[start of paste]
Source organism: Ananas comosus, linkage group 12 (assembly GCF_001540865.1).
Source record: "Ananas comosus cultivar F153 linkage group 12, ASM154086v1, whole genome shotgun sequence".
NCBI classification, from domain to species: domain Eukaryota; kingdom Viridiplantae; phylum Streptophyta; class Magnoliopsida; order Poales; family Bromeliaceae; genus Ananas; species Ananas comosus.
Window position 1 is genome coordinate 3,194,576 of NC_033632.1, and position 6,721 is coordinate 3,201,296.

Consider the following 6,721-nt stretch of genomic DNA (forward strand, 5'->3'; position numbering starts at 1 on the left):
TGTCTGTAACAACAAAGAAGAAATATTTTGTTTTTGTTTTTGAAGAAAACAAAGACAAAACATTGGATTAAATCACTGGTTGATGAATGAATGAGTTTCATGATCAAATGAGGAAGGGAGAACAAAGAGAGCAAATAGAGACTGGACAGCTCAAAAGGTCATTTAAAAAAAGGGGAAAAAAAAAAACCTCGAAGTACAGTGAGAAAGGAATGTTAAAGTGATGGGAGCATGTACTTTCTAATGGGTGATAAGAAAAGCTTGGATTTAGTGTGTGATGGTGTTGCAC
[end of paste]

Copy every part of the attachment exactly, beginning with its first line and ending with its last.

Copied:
Source organism: Ananas comosus, linkage group 12 (assembly GCF_001540865.1).
Source record: "Ananas comosus cultivar F153 linkage group 12, ASM154086v1, whole genome shotgun sequence".
NCBI classification, from domain to species: domain Eukaryota; kingdom Viridiplantae; phylum Streptophyta; class Magnoliopsida; order Poales; family Bromeliaceae; genus Ananas; species Ananas comosus.
Window position 1 is genome coordinate 3,194,576 of NC_033632.1, and position 6,721 is coordinate 3,201,296.

Consider the following 6,721-nt stretch of genomic DNA (forward strand, 5'->3'; position numbering starts at 1 on the left):
TGTCTGTAACAACAAAGAAGAAATATTTTGTTTTTGTTTTTGAAGAAAACAAAGACAAAACATTGGATTAAATCACTGGTTGATGAATGAATGAGTTTCATGATCAAATGAGGAAGGGAGAACAAAGAGAGCAAATAGAGACTGGACAGCTCAAAAGGTCATTTAAAAAAAGGGGAAAAAAAAAAACCTCGAAGTACAGTGAGAAAGGAATGTTAAAGTGATGGGAGCATGTACTTTCTAATGGGTGATAAGAAAAGCTTGGATTTAGTGTGTGATGGTGTTGCAC